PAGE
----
Tuesday, March 16, 2010


From an article in Counterpunch:
When most Americans think about the recent upheavals in Iran, it is about marches demanding democracy and challenging the June 12 presidential election. The face of those protests is the “Green Movement”—so called because its supporters wear green—that put millions of people into the streets of Teheran and other large cities throughout the country.

Largely unseen, and rarely reported on, however, are thousands of strikes, slow downs and sit-ins by workers challenging the erosion of trade union rights and the government’s drive to privatize the economy, plus instituting policies that will impoverish tens of millions of people.

According to (Iranian labor activist) Amin, over the next few months the government will begin dismantling $20 billion a year in subsidies for gasoline, water, electricity, rice, flour, bus fare, and university tuition. “The Iranian people made these things, fought for these things,” says Amin. “They are all that is left of the [1979] revolution.”

Along with the draconian cutbacks in subsidies, Amin says the government of Mahmoud Ahmadinejad is rapidly privatizing the public sector and turning it over “to his buddies in the Revolutionary Guard.” According to official government statistics for 2008, a third of state assets have already been privatized, the vast bulk of it under Ahmadinejad. In many ways this dismantling of the public sector resembles the privatization plan Russia instituted in the 1990s that ended up turning over vast sections of the economy to oligarchs at bargain basement prices.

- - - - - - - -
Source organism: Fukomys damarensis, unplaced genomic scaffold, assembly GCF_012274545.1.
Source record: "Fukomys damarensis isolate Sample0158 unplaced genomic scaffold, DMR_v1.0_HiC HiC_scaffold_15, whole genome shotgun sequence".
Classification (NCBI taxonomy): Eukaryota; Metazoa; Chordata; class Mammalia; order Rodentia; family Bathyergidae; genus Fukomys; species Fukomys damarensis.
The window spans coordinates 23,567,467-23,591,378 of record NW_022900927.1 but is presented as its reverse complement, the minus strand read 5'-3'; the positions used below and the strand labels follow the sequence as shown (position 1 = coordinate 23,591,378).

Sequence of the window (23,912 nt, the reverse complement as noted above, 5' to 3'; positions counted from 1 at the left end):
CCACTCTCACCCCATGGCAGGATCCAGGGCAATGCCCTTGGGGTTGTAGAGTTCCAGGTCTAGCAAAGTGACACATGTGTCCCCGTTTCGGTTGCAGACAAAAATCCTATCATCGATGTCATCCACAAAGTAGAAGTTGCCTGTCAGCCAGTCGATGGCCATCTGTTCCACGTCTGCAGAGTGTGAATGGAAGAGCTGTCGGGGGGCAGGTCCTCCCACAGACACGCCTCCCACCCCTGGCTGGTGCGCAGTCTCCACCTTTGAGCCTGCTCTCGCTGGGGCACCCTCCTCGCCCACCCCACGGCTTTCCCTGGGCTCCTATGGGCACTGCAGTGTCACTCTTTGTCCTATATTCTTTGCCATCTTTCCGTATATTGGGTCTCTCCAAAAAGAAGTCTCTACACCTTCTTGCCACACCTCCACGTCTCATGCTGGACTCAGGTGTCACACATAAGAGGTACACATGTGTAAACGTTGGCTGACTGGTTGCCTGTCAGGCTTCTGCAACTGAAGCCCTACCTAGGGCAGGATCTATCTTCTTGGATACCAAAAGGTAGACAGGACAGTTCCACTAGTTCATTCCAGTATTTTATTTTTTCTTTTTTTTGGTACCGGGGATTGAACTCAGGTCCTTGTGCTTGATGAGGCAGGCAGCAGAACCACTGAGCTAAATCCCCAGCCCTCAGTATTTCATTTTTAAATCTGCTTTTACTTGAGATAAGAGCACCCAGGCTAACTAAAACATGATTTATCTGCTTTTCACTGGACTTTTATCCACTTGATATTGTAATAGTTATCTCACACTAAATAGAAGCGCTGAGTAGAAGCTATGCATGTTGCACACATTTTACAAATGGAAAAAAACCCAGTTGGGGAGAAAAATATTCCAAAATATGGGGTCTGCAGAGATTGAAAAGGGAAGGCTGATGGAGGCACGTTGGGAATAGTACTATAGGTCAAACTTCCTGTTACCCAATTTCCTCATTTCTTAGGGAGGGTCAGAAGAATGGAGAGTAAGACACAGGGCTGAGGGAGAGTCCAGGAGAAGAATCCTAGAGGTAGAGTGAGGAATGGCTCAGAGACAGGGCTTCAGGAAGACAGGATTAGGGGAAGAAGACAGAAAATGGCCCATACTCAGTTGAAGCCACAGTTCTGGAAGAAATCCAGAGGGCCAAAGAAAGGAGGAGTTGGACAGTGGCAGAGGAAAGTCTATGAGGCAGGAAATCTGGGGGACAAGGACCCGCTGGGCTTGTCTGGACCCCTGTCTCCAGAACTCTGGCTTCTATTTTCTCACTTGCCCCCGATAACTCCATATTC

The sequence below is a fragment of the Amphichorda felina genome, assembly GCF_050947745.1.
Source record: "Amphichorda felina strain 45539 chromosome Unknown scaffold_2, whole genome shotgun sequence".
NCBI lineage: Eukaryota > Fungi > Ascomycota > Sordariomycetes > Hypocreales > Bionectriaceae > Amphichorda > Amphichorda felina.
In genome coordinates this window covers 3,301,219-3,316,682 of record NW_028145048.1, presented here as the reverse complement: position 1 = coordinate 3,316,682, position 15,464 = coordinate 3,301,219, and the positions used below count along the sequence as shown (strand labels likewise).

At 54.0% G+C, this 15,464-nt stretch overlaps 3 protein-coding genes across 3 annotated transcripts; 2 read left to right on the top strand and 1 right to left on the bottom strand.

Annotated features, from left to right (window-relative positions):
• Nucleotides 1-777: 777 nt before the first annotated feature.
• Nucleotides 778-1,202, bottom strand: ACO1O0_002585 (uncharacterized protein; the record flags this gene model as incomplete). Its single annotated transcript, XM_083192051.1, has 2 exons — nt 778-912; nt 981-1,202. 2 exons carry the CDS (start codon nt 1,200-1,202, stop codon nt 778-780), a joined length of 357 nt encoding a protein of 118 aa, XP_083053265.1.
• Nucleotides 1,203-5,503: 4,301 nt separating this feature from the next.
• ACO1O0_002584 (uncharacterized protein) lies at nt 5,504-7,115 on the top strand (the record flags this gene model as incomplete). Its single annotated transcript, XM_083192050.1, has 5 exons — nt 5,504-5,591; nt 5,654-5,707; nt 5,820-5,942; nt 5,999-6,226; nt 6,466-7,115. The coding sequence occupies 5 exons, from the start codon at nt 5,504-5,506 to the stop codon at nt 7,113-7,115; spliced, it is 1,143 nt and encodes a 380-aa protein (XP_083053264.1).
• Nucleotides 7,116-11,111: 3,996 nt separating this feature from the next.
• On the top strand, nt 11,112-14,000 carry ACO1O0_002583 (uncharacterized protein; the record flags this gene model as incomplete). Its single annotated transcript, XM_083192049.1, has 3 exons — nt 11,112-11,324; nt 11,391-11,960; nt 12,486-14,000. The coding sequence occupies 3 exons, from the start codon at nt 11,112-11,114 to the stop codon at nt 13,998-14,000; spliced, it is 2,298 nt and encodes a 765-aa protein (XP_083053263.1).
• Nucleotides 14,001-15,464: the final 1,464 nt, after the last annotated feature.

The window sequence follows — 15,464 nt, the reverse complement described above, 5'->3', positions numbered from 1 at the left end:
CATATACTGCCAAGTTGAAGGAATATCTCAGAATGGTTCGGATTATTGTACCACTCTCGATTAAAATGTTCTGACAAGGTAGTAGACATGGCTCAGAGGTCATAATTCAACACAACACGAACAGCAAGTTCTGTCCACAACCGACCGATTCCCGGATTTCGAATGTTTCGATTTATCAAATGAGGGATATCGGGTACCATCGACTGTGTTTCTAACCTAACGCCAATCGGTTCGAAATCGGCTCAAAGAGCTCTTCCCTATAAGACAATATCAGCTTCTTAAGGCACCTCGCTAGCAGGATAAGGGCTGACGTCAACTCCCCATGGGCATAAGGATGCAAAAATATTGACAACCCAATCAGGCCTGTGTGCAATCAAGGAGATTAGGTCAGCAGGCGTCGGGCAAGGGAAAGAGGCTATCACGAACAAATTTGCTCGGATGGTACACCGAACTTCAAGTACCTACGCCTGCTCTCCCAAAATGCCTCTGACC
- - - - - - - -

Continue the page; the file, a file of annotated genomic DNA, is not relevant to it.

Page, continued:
The resistance to the cutbacks and privatization comes mainly from the trade union movement—much of it underground— but that can be a very perilous undertaking in Iran.

Hundreds of unionists have been fired, threatened, or jailed under brutal conditions over the past few years. Mansour Osanioo, president of the Teheran bus drivers union, was recently released from solitary confinement, but only after an international campaign led by the International Transport Workers Federation and the Indonesian seafarers union, Kesatuan Pelaut Indonesia.

I like unions and international solidarity. We hear too little about it.


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